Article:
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That's an early one, probably from late in 1917. Chopped up like that it's worth only what somebody is willing to pay. I wouldn't be interested at $100. The stocks alone could be worth about $50 to the right buyer. Now, if the trigger guard was intact instead of being "Fitzed", I'd might go $200, but there are others who love the idea of a short barreled .45 and would perhaps pay more.
John
 

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welcome01 to the forums from the Wiregrass! I'm not so hard on the poor thing as John. But, he's right. It has lost a lot of value due to the mods even if the front sight seems to be well done. There are folks out there that collect these modded revolvers. They might go higher depending on the bore, action and finish.
 

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too bad.. with the 4 digit sn, it's from early 1917 WW1 production - in original configuration, it could be worth 1000+/- depending on condition..

chopped up, not so much.... still cool, though not a pleasant shooter I bet..
 

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If you know the provenance of the gun, that could greatly enhance the value.
If you could prove it belonged to a Texas Ranger for instance, it would bring a premium in Texas and some other states.
Those type of modifications were worth a lot more 30 years ago.
It was a popular modification among crooks and law enforcement during Prohibition.
The people that knew about them and appreciated them have all died out.
 

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I am in agreement that the value has been lost, with the exception of the few who fancy "Fitz" modifications. Still it is a kool looking piece and in an age when magnums had yet to make their entrance into the gun world, 45's were popular because no one made a "46." Still a great conversation piece and YES, it could be a comfort to have when an up and close threat is present. - Hank
 

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Didn't mean to sound so negative about that old Smith. I really like the 1917 model. The short barrel and sight doesn't bother me so much. But seeing an open trigger guard on any gun just sends shivers down my spine. :eek:
I would guess that particular piece was converted way back when 1917s were inexpensive surplus guns and was someones special conversion dream. Heck, I'm guilty of doing the same to an old beat up Swedish Mauser. But I left the trigger guard intact! :D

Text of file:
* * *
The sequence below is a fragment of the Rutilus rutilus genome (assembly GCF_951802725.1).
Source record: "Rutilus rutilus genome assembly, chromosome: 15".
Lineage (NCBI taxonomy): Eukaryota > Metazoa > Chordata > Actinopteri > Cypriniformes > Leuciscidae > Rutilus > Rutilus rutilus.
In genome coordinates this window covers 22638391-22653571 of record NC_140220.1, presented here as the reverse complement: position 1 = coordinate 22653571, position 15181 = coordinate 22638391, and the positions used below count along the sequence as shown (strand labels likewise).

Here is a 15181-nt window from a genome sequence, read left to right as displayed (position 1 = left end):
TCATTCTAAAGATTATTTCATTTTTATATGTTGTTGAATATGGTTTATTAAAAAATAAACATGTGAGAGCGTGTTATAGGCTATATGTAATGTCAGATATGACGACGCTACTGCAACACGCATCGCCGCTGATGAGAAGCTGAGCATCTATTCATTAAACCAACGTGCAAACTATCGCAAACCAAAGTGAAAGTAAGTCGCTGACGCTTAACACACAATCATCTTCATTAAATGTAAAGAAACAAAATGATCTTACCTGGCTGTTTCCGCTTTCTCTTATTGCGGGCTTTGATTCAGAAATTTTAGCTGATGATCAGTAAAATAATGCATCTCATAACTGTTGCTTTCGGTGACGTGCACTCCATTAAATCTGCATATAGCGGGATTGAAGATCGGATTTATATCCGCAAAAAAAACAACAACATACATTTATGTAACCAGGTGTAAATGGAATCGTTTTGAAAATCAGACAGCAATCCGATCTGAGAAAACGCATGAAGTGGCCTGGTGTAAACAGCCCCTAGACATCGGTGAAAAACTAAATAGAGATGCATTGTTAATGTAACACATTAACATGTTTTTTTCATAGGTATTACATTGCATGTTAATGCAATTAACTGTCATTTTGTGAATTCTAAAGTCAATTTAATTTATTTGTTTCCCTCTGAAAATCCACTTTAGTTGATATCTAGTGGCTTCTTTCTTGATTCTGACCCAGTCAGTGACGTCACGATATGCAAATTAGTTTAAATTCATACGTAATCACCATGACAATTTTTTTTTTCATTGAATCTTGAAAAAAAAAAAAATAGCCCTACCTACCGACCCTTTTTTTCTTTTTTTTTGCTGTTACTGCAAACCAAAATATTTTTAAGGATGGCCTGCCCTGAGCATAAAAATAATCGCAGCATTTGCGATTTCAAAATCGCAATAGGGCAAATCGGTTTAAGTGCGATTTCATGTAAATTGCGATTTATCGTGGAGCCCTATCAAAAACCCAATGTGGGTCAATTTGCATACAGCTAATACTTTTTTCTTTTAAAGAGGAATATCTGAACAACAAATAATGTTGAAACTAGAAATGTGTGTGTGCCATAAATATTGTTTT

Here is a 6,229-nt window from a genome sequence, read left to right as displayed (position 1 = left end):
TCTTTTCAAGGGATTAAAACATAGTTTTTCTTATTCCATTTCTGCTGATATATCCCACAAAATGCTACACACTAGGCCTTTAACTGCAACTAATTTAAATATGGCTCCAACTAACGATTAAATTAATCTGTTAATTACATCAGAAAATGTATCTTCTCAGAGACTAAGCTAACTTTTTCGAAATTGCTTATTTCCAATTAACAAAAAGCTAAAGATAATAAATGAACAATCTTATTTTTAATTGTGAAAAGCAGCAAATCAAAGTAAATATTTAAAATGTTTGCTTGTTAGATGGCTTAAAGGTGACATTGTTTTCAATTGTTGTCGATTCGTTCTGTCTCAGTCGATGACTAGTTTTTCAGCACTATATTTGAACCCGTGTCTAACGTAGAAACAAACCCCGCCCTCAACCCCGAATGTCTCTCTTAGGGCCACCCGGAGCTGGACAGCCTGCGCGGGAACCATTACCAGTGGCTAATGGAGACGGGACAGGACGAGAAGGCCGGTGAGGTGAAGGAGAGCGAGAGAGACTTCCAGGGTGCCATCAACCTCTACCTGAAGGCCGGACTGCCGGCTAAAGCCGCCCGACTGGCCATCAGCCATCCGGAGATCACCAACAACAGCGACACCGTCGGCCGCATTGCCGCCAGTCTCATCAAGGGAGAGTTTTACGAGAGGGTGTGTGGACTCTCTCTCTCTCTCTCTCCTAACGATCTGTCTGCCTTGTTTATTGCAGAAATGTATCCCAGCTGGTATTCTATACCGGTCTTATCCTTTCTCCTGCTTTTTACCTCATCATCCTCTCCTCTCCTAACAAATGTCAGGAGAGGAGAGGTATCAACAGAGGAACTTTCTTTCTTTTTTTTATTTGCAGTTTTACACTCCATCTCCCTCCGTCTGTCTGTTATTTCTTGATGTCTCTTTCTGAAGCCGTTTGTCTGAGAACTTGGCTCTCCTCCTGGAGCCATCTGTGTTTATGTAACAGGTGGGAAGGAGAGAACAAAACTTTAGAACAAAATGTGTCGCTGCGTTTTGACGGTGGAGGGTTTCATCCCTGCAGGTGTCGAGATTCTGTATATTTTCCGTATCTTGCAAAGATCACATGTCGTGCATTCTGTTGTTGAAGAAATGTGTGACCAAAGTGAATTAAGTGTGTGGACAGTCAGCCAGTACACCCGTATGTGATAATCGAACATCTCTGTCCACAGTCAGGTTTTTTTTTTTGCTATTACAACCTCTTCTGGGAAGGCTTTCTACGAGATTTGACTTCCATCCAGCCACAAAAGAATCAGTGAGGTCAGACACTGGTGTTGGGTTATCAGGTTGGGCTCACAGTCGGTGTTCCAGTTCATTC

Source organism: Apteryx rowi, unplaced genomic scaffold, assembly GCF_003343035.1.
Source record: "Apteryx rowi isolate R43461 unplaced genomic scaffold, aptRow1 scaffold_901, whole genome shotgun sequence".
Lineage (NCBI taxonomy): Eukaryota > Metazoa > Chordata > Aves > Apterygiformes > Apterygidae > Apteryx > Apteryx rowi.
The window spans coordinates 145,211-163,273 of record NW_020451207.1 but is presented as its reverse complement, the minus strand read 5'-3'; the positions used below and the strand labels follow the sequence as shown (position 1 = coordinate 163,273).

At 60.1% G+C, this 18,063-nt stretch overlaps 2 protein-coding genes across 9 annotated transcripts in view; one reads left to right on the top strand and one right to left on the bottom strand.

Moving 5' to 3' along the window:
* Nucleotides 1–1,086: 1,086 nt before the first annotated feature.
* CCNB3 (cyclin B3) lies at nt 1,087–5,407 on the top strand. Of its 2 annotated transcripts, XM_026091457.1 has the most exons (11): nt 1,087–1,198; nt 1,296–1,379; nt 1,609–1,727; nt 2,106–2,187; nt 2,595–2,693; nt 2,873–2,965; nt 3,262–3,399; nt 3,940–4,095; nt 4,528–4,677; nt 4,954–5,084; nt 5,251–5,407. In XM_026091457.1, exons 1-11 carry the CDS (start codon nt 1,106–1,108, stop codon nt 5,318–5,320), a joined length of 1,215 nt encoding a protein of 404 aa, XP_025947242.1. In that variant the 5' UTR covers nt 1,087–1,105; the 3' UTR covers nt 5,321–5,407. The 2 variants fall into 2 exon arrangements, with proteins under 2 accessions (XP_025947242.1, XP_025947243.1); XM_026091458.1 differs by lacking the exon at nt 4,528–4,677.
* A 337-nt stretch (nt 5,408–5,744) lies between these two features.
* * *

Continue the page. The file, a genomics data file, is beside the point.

TBH , the least amount that I've seen any 1917 sell for at the auction around here is $250. And that was for a very beat up and loose gun that looked as though it was used to hammer nails. The serial number was completely obliterated. Wouldn't touch it with a 10 foot pole at any price. Danc46 and Guy are correct in that there are some who love the Fitz configuration, know what it costs to have it done and so are willing to pay a higher price for a gun already converted.
If you are one of those who like the Fitz special conversion and are thinking of buying that old warhorse I am just saying don't be shy to make a low ball offer.
John
 

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Gun Firearm Revolver Trigger Starting pistol
^ I agree with what I've read and the dating toward the very end of 1917. Based on what I have seen in the past year I'd wager $300-$350 selling price. One semi disadvantage is that it not a Colt. Mr. Fitzgerald of course was a Colt employee and there were factory Fitz Specials. Seeing S&W's of this ilk is a liitle more outside the norm. Also a true job on a New Service would have resulted in a much shorter barrel, a bobbed hammer and a reduction of the grip frame.
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View attachment 20100 ^ I agree with what I've read and the dating toward the very end of 1917. Based on what I have seen in the past year I'd wager $300-$350 selling price. One semi disadvantage is that it not a Colt. Mr. Fitzgerald of course was a Colt employee and there were factory Fitz Specials. Seeing S&W's of this ilk is a liitle more outside the norm. Also a true job on a New Service would have resulted in a much shorter barrel, a bobbed hammer and a reduction of the grip frame.
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Welcome to the forums.
. . . Glad you mentioned the grip frame. I always felt the N-frame S&W had a better grip to trigger reach than the bigger Colt New Service. I like the S&W better - Hank
 
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